garry_weaven.jpgIf professionalism in financial advice means no sales commissions, I probably have to accept that the majority of the industry will never voluntarily embrace it. The financial reward of the value of all that future cash flow is just too great to be surrendered, except by the few who have a clear alternative vision and a longer-term view. But maybe it’s not too late to at least differentiate the planning industry from the most blatant pockets of commission-driven flogging. For several years now, many small-scale commercial property developers, together with residential and retirement village developers, have relied heavily on financial planning firms to achieve turnover.

At commissions of 6 per cent to 12 per cent this has been quite rational for the developers, who can effectively displace direct sales costs and achieve better sales rates by co-opting the (now fading?) imprimatur of a licensed planner. For the planner, however, this practice too often involves a recommendation of an asset about which the adviser has no specialist knowledge or experience and often involves an inappropriately high portfolio weighting to a single asset. So far this situation has only infrequently manifested itself in scandal, usually as a result of inappropriate financing arrangements or outright fraud. It has not become calamitous because, thanks to a growing population, Australia has generally been shielded from sharp falls in residential values.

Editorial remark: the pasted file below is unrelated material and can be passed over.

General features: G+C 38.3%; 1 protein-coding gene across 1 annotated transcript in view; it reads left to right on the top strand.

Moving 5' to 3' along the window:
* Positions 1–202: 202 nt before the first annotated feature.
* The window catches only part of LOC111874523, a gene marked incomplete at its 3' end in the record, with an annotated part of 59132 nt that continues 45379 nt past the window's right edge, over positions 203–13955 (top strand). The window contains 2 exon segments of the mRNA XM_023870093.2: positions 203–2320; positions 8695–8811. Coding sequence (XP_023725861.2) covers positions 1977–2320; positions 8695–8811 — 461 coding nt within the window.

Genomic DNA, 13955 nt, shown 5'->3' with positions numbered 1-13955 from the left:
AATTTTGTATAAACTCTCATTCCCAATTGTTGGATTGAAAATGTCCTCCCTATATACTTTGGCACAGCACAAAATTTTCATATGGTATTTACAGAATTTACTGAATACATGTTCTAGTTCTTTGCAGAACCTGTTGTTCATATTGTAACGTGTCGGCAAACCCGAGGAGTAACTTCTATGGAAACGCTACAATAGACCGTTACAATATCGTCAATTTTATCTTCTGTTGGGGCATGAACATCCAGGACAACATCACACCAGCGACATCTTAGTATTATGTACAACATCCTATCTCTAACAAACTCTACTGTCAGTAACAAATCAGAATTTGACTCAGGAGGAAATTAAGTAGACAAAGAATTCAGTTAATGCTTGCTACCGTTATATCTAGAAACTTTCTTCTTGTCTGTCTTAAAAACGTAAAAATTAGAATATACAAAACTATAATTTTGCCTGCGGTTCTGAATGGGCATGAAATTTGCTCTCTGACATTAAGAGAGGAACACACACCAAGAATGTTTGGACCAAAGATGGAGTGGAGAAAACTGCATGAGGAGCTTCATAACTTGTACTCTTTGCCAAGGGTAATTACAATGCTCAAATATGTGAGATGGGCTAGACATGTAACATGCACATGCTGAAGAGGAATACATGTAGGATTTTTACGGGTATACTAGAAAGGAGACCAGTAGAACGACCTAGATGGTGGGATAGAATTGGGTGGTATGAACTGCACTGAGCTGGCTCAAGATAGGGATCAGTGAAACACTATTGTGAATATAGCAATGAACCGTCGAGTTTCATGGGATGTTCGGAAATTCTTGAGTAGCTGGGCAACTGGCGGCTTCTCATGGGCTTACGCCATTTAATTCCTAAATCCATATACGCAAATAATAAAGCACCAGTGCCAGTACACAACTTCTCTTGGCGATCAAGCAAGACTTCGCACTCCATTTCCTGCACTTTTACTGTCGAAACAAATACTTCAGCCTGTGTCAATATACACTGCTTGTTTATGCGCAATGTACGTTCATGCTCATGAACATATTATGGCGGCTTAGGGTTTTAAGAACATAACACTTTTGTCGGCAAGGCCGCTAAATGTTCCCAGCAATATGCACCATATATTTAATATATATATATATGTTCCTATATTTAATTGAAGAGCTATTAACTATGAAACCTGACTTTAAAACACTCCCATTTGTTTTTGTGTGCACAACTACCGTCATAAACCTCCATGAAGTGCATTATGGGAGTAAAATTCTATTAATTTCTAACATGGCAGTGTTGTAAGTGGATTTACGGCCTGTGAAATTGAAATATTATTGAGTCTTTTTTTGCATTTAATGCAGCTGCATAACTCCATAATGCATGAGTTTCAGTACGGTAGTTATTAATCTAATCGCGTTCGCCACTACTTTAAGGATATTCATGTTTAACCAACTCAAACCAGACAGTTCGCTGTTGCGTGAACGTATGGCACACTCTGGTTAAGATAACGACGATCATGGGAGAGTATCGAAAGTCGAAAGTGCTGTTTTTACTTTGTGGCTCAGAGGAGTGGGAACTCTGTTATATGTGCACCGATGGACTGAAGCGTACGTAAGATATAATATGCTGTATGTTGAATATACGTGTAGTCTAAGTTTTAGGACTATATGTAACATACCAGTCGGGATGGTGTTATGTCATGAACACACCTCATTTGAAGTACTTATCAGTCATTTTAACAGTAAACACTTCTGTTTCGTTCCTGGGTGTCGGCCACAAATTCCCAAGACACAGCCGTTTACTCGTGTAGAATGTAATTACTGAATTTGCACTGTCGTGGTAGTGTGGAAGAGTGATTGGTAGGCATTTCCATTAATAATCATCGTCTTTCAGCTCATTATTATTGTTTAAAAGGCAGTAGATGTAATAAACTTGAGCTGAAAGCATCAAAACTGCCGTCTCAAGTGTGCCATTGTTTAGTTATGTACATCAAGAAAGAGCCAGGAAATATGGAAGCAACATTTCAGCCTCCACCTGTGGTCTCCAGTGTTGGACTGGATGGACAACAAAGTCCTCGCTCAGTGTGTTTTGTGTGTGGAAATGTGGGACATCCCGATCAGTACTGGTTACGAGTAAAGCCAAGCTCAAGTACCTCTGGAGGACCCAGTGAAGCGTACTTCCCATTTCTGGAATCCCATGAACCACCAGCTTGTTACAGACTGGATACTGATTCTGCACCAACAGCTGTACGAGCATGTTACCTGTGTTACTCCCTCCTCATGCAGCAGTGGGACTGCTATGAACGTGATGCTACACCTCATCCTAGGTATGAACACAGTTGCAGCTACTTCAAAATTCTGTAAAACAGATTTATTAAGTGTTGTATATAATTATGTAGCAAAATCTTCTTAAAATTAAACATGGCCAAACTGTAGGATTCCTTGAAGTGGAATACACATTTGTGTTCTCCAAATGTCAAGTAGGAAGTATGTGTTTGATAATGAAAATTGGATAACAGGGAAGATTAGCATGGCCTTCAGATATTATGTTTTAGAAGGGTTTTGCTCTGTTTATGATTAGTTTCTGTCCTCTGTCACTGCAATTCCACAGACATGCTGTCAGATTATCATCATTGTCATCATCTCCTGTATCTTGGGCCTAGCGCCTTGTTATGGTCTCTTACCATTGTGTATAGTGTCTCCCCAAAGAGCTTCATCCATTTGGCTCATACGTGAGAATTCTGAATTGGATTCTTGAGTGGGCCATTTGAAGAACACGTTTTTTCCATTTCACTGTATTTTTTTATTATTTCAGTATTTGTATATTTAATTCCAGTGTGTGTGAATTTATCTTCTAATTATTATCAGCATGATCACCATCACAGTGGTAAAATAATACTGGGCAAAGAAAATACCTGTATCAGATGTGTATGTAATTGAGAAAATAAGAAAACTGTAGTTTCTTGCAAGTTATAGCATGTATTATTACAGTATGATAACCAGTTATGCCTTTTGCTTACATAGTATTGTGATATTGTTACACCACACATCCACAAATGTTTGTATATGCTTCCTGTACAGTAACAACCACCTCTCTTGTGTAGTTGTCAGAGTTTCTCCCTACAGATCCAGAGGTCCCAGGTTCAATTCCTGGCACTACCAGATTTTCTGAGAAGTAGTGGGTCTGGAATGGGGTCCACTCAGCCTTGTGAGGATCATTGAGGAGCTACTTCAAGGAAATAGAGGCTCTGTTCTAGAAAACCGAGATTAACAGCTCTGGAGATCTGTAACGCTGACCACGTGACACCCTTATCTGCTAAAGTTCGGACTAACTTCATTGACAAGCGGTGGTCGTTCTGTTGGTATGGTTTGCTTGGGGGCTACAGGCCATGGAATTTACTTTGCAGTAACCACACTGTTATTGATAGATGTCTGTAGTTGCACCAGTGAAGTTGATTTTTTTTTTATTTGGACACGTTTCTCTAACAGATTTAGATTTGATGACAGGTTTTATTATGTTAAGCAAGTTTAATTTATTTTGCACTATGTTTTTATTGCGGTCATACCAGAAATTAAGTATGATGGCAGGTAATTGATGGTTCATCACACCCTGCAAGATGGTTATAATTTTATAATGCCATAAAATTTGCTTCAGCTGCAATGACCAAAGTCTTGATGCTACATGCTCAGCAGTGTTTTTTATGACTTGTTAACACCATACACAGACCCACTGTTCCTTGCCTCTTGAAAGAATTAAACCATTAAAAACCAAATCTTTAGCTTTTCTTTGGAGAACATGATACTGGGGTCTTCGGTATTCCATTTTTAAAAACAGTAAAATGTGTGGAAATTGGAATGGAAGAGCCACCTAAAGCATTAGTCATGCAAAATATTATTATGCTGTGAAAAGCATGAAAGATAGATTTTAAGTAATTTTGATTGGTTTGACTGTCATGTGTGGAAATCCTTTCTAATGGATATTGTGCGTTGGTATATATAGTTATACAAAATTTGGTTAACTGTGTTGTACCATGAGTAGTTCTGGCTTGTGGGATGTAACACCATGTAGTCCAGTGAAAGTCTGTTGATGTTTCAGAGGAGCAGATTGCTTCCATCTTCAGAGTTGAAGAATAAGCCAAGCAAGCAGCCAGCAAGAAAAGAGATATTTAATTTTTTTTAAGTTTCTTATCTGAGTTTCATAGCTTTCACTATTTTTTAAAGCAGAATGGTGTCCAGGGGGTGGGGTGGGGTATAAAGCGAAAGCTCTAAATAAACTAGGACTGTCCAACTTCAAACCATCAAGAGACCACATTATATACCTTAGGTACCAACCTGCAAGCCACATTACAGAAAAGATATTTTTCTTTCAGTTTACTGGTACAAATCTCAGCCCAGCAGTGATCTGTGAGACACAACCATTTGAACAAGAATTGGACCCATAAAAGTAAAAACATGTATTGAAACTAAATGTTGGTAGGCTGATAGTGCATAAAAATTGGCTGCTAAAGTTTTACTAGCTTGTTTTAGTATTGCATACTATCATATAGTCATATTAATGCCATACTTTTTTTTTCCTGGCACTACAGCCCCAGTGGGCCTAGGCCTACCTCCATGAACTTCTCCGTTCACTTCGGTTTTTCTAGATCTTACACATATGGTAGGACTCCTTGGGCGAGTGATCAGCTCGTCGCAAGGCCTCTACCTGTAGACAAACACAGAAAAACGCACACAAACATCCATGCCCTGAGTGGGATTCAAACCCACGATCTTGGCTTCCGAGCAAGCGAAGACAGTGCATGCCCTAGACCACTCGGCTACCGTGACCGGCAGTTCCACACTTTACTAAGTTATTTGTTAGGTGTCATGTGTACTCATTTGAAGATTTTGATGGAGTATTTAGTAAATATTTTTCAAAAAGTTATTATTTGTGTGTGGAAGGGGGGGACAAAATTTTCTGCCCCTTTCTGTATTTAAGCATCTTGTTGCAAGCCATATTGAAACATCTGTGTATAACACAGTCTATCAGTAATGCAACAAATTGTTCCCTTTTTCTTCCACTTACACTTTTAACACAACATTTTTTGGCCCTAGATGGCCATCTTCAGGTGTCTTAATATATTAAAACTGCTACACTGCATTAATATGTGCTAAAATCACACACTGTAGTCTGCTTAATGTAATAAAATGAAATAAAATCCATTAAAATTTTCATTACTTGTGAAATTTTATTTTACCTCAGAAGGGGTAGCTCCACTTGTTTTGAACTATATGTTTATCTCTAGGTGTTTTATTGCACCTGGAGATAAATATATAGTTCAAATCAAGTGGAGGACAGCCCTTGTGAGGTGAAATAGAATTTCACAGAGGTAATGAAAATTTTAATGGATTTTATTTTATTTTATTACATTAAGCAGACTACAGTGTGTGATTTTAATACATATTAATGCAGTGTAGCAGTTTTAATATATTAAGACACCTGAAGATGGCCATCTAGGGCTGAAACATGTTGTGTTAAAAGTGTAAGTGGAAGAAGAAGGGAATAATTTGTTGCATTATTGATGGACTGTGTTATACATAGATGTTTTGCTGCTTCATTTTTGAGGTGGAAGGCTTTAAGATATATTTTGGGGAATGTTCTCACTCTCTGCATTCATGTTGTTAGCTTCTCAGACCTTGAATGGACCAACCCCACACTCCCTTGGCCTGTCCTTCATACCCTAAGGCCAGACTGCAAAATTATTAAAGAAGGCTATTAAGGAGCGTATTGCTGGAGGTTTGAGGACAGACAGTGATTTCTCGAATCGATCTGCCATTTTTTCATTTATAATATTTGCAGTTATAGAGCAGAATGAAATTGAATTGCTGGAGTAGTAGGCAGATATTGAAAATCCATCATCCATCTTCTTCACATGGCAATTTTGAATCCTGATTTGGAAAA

But consider the cumulative impact of a 10 per cent commission, a 5 per cent stamp duty (if not paid by the investor, it will still have to be factored in by any subsequent buyer), a 9 per cent per annum cost of money, in a market that emulated the US housing market. Total employment is the key number to watch, and I think it is more likely than not that Australia will muddle its way through the current world slowdown. But the risks are real and this would be a very good time for the financial planning industry to consider where it draws the line.

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